Ceglia v. Zuckerberg et al
REPLY/RESPONSE to re 285 Memorandum/Brief Regarding Application by Defendants for Attorney's Fees filed by Paul D. Ceglia. (Attachments: # 1 Certificate of Service)(Boland, Dean)
UNITED STATES DISTRICT COURT
WESTERN DISTRICT OF NEW YORK
PAUL D. CEGLIA,
Civil Action No. : 1:10-cv-00569-RJA
RESPONSE TO DEFENDANT’S
ATTORNEY’S FEES DOC. NO.
MARK ELLIOT ZUCKERBERG, Individually, and
The defendants’ fee application arose out of a discovery dispute in this
As is well known to the court, the underlying dispute
involves a two-page contract and a disagreement as to the authenticity of that
document, thus bringing Rule 1008 of the Federal Rules of Evidence into play. In
addition to the Rule 1008 issue, defendants have raised numerous affirmative
defenses, including laches, estoppel, and statute of limitations.
Although the size of the damages sought is unusual, the issues presented by
this case are garden-variety breach-of-contract issues that are litigated by hundreds
of attorneys within the Western District of New York before this court every year.
In the past five years alone, Nixon Peabody, LLP has litigated thirty-seven contract
cases in the Western District and Hodgson Russ, LLP has litigated another thirty-
one. See Appendix.
Defendants’ fee application is supported by the Southwell declaration. The
declaration (and application) is fatally deficient in several critical respects. First, it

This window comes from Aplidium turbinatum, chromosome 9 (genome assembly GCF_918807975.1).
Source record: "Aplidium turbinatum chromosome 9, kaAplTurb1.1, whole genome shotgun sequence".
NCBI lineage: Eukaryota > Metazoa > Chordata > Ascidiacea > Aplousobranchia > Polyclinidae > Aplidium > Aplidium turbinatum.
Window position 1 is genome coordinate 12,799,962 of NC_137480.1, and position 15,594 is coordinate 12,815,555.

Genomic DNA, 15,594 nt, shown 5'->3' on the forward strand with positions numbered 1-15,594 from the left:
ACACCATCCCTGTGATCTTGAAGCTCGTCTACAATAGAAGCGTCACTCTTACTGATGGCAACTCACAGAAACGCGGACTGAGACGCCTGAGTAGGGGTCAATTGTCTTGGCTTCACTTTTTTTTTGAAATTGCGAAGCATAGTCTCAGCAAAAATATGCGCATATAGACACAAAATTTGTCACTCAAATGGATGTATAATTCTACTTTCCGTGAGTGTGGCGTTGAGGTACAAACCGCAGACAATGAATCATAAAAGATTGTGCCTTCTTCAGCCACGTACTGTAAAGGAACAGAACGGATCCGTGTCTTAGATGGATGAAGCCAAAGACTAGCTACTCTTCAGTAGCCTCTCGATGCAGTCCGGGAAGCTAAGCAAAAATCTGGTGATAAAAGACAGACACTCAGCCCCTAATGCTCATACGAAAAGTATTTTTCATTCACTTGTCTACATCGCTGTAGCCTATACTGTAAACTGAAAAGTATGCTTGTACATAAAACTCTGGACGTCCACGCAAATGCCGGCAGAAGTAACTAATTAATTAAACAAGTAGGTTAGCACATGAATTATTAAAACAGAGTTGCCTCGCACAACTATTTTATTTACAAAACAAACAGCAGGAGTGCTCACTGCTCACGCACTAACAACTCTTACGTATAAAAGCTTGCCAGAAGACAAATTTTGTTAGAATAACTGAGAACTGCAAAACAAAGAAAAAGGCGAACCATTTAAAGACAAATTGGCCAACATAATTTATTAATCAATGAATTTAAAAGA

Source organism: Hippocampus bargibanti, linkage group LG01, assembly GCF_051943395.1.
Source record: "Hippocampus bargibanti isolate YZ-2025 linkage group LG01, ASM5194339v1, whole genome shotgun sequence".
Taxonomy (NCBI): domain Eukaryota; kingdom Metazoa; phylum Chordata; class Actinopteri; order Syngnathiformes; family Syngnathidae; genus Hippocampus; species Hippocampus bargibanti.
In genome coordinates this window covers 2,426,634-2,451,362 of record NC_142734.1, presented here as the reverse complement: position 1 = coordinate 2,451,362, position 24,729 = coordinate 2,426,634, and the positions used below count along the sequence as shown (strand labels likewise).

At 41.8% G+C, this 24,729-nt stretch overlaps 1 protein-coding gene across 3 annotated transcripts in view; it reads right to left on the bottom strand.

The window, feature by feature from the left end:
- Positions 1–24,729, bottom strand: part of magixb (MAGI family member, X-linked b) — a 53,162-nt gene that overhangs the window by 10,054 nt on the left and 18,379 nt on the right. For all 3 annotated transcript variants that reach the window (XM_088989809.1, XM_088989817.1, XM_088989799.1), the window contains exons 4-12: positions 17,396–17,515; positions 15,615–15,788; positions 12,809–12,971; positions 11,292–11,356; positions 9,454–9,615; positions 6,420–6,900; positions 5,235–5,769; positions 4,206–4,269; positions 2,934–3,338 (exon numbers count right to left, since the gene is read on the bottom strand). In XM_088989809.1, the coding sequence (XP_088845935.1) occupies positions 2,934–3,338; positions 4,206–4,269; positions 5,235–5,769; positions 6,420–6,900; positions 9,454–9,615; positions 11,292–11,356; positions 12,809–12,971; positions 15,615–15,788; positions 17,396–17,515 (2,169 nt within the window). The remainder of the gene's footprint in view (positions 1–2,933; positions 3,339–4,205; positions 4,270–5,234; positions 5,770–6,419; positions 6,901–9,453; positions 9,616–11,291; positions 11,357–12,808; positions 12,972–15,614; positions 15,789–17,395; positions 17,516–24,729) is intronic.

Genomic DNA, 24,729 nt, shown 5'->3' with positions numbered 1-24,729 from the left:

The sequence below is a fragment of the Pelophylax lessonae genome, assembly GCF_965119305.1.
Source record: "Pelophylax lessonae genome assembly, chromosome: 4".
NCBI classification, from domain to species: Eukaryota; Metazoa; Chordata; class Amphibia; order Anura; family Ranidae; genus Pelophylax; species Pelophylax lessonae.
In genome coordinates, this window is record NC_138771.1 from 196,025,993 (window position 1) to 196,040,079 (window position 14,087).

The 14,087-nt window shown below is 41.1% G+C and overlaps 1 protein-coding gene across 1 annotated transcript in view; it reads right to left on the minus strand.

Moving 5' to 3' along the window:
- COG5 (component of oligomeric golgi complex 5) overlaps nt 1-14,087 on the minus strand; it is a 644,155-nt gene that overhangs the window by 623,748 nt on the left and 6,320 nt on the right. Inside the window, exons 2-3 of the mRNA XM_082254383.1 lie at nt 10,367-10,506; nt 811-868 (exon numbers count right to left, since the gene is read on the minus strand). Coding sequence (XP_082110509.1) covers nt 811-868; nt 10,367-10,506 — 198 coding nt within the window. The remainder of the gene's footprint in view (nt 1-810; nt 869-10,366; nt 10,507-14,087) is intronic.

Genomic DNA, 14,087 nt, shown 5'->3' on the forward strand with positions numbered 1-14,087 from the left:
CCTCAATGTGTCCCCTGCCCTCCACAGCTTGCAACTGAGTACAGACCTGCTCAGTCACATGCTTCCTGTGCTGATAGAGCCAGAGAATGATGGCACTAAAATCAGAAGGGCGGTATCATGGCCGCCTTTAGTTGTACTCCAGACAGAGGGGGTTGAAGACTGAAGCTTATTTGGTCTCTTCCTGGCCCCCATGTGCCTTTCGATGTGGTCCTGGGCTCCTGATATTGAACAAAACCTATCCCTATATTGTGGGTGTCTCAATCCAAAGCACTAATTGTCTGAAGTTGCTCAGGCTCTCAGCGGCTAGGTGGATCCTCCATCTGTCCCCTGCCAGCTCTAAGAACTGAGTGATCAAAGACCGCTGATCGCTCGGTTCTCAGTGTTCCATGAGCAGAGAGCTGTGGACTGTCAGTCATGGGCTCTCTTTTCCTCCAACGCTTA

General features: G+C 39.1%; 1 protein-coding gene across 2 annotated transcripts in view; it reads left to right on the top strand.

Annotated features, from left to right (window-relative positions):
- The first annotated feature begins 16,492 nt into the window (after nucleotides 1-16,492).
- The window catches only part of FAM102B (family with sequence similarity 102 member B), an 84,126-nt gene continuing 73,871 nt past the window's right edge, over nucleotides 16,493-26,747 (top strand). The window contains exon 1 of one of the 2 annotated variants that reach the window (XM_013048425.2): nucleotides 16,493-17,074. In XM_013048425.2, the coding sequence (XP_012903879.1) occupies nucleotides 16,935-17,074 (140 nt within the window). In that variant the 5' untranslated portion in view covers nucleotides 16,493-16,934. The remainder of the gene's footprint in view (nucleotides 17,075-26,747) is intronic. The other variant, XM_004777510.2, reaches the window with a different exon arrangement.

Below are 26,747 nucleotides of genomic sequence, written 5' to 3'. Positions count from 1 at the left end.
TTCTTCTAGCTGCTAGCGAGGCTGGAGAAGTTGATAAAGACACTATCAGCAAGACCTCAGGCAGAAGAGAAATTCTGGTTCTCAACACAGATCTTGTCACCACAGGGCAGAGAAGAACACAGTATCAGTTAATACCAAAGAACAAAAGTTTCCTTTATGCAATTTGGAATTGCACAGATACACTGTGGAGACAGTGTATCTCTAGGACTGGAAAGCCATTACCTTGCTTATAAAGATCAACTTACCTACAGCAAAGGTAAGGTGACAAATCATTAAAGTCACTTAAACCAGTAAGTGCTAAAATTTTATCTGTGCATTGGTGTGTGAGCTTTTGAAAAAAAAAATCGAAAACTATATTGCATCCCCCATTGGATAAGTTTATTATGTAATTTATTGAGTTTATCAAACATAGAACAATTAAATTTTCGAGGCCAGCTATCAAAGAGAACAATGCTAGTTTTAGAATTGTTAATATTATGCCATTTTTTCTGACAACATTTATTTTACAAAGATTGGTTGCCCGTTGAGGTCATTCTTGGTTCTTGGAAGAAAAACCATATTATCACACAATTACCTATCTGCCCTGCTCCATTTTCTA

does not even attempt to show—nor could it—that this action presents unique
issues beyond the expertise of lawyers who practice in the Western District at firms
such as Hodgson Russ, LLP; Nixon Peabody, LLP; Harter, Secrest & Emery, LLP;
Harris Beach, PLLC; and Connors Vilardo, LLP.
The application is also fatally deficient because of the billing rates set forth in
the Southwell affidavit.
The Southwell affidavit contains the remarkable
assumption that hourly rates of $955, $850 and $825 for partners and $670 and
$450 for associates “are reasonable and aligned with the market.”
declaration ¶ 3).
Defendants then reduced those rates by 25% “to ensure
reasonableness,” but provide no evidentiary support, nor could they, that the
reduced rates of $716, $637 and $618 for partners and $502 and $337 for associates
are any more reasonable and “in line with the market.”
In addition to making no showing regarding the reasonableness of such
stratospheric rates for breach of contract litigations in the Western District of New
York, the application is fatally deficient because it is not based on contemporaneous
time records. (Southwell Decl. ¶ 16). According to the Southwell affidavit, the time
records attached as Exhibit B consist of only those time entries related to the
Sanctions Work; services rendered by a particular attorney on a particular day that
were not related to the Sanctions Work were edited out of that attorney’s Exhibit B
time entry. In order to account for the deletion of the non-Sanction Work services,
Southwell purportedly adjusted the total amount of time that that particular
attorney had billed on this matter for that day so that the time entries shown on
Exhibit B purportedly only reflect services rendered in connection with the
That time adjustment is fatally deficient for at least three reasons:
Alexander Southwell admits that he personally made the adjustments for all of the